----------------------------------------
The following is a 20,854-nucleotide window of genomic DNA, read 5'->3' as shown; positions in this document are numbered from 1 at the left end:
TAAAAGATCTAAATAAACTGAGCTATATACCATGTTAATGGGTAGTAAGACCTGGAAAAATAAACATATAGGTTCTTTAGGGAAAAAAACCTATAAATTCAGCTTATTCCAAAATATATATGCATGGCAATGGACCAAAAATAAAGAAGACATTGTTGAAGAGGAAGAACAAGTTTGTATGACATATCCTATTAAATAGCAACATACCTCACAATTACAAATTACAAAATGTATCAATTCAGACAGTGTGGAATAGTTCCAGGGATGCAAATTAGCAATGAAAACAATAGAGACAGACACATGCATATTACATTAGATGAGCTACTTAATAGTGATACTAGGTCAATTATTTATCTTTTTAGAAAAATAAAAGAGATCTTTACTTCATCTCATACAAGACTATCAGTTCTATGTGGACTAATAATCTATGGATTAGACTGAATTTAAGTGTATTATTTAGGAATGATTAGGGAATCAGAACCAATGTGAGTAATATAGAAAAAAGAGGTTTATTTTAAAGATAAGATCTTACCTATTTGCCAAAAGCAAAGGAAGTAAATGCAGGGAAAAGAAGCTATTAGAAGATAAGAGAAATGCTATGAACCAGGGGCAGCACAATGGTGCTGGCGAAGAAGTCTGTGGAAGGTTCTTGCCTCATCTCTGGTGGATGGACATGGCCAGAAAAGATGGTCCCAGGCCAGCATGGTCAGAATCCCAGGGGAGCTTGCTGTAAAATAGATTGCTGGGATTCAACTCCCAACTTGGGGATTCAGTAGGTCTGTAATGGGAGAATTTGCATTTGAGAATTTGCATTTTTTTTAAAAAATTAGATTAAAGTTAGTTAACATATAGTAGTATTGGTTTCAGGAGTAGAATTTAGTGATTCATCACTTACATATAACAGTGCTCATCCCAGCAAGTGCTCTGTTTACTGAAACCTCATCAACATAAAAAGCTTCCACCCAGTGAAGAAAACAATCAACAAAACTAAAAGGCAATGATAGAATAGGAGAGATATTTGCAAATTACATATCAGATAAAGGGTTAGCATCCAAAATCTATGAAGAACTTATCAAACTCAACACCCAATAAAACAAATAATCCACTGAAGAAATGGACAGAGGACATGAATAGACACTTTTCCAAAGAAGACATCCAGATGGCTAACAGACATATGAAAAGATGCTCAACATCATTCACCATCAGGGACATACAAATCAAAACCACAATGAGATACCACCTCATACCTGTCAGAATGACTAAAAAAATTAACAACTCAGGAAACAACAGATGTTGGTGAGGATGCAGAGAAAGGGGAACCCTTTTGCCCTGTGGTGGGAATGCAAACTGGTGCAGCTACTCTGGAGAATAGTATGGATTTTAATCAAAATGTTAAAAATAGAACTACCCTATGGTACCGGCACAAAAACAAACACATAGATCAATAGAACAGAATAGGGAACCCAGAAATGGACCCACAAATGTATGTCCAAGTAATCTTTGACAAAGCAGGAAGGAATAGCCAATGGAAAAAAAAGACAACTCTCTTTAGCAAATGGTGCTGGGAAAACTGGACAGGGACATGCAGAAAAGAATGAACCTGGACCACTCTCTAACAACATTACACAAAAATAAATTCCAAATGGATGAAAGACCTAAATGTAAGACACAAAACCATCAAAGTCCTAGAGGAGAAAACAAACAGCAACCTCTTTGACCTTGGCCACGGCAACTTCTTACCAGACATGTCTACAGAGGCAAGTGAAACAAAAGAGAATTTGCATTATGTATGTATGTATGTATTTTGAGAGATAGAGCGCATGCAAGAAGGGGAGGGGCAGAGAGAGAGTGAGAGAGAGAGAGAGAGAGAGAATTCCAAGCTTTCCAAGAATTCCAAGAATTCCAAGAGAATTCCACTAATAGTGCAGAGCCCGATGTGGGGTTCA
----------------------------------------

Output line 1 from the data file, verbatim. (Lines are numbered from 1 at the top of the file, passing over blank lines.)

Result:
The following is a 20,854-nucleotide window of genomic DNA, read 5'->3' as shown; positions in this document are numbered from 1 at the left end: